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Woman with leg stuck in train refuses ambulance because it’s too expensive

Woman with leg stuck in train refuses ambulance because it’s too expensive

"She was clearly stuck between the train and the platform". After the woman was freed, Polanco stayed to help her.

A woman who had an accident at a Boston train station last week asked other passengers not to call the ambulance because it is expensive.

The first story was a tweet from Boston Globe reporter Maria Cramer, who was there to witness the aftermath.

Security camera footage from the station (video above) shows several commuters rushing to physically lift the train to help the woman get out. Recently Kramer saw a woman leaving the subway, got a foot in the gap between the train and the platform.

"It's $3000 ($A4060). I can't afford that". But the woman "made it a point to say 'you don't understand, I have awful insurance, '" a witness tells CNN. "Skin came off. She's in agony and weeping", Boston Globe reporter Maria Cramer tweeted from the scene.

According to the police report, the woman suffered "serious open fracture" of the left leg. "'It's $3,000, ' she wailed".

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But they stopped arranging adoptions three years ago when they were unable to comply with new adoption laws. She explained that the sisters did not accept money for adoptions when they previously administered them.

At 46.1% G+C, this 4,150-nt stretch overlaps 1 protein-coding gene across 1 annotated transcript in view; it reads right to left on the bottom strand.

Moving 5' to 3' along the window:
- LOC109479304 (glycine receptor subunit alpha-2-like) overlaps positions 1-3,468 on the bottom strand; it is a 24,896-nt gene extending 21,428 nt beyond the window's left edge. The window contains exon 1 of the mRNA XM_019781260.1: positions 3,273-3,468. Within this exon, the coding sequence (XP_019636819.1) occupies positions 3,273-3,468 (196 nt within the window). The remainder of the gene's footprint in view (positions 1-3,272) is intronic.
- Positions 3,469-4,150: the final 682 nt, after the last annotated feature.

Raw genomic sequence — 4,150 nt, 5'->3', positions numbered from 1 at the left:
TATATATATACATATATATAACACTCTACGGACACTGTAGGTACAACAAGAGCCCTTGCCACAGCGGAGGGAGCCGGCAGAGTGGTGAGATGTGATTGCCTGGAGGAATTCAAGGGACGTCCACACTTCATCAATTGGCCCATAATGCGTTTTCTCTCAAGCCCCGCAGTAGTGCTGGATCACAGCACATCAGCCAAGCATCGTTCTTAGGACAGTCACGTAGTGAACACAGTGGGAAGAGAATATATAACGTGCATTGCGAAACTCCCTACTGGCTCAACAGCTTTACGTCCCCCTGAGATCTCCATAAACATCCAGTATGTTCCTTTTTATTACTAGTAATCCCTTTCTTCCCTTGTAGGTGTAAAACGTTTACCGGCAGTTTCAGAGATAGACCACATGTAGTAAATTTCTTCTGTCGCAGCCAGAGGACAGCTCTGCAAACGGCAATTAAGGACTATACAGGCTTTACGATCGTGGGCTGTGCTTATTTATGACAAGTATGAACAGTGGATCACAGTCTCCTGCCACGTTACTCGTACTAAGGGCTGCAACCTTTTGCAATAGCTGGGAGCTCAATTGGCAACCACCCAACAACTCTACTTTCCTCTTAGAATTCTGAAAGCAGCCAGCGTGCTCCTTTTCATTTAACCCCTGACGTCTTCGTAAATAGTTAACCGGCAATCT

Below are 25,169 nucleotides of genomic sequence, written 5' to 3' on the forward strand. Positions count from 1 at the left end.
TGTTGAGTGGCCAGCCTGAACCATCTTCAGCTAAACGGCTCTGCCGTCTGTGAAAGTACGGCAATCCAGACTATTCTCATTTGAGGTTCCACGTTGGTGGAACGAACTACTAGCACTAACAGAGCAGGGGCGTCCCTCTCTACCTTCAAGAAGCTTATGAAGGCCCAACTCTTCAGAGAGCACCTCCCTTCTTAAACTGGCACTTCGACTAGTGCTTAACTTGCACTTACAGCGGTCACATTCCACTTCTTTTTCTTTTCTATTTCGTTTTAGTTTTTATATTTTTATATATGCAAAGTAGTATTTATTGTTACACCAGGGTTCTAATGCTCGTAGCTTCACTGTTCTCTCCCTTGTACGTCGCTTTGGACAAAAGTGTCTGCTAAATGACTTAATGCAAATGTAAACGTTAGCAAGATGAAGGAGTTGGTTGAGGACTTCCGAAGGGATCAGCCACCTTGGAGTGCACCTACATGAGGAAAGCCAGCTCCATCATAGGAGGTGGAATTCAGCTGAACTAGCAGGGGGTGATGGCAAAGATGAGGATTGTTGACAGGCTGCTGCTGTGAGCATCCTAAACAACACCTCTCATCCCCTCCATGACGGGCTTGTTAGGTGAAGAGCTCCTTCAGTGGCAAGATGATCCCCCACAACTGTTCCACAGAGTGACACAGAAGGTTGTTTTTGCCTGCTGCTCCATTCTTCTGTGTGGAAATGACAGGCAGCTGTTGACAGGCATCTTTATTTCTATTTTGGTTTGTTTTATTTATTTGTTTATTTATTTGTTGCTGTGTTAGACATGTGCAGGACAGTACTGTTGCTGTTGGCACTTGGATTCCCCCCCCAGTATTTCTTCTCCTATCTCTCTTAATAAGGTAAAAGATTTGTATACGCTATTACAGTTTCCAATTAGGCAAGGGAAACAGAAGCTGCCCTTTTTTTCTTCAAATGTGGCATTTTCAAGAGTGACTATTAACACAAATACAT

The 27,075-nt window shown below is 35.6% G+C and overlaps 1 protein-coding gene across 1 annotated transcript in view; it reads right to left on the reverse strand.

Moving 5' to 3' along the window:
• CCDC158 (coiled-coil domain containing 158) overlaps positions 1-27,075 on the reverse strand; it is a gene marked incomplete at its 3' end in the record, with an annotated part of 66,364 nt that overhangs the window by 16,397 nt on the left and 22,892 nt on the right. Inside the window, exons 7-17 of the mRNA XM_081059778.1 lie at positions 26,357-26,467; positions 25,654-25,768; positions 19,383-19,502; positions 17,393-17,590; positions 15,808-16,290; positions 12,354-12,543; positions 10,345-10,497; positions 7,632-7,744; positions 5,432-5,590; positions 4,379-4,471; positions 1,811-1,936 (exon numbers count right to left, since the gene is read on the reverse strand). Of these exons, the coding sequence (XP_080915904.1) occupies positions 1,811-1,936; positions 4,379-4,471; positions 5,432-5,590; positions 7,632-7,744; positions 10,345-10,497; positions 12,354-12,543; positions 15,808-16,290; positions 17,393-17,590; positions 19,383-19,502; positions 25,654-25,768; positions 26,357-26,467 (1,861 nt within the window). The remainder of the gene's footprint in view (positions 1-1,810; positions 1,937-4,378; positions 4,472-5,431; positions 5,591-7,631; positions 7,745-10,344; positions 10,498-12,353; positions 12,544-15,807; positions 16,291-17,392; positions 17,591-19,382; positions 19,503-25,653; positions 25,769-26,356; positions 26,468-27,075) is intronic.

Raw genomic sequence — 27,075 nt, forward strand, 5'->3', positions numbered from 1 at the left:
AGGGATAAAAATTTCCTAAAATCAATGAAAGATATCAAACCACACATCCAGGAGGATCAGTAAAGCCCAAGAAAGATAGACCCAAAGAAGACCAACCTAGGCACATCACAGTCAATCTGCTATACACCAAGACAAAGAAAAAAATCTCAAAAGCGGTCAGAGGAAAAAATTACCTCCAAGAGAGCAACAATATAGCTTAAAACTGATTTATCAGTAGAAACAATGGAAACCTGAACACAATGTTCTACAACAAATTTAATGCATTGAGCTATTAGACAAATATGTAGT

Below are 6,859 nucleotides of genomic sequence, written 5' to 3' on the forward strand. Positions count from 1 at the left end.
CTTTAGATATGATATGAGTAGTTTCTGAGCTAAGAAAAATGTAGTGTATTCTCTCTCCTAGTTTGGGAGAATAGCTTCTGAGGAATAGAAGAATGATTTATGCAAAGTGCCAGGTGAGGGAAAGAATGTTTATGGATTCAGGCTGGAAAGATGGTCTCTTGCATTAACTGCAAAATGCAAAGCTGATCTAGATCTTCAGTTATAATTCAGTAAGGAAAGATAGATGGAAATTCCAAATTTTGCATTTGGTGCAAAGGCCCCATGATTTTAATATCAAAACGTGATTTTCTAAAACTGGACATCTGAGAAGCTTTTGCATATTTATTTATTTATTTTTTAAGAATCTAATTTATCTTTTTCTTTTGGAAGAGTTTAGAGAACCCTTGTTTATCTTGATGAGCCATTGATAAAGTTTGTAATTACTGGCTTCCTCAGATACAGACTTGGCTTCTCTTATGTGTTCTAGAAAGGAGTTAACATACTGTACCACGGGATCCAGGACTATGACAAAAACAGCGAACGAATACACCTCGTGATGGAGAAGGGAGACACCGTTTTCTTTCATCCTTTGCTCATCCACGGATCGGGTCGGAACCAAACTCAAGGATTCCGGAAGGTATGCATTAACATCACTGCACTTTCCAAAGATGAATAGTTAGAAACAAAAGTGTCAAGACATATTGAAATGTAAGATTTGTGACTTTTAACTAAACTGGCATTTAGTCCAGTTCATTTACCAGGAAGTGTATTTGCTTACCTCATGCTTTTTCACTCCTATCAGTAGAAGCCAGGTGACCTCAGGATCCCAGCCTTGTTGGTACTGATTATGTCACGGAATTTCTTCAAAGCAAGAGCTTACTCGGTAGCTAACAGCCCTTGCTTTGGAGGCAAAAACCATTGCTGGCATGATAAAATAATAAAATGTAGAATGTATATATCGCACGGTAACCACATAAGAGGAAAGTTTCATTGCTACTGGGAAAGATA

The story picked up more traction when The New York Times editorial board wrote about the platform accident on Monday with the headline: "This Tweet Captures the State of Health Care in America Today". A Kaiser Health News report found past year that with private companies taking over ambulance services in many towns and cities, patients often face thousands of dollars in bills even for a brief ride to a hospital.

'We just worry about taking care of people, ' Hooley said.

Bystanders rushed to free the trapped and badly injured woman.

"In the face of a grave injury, a series of calculations follow: The clear and urgent need for medical attention is weighed against the uncertain and potentially monumental expense of even basic services, like a bandage or a ride to the hospital, and that cost, in turn, weighed against all the known expenses of living that run through any given head on any given day", the editorial said.

Although her bone was not broken, the EMTs who responded said she would need surgery.

But the journalist argued that given the severity of the woman's injuries, it would have been too risky to have carried her to an Uber without professional medical assistance on hand.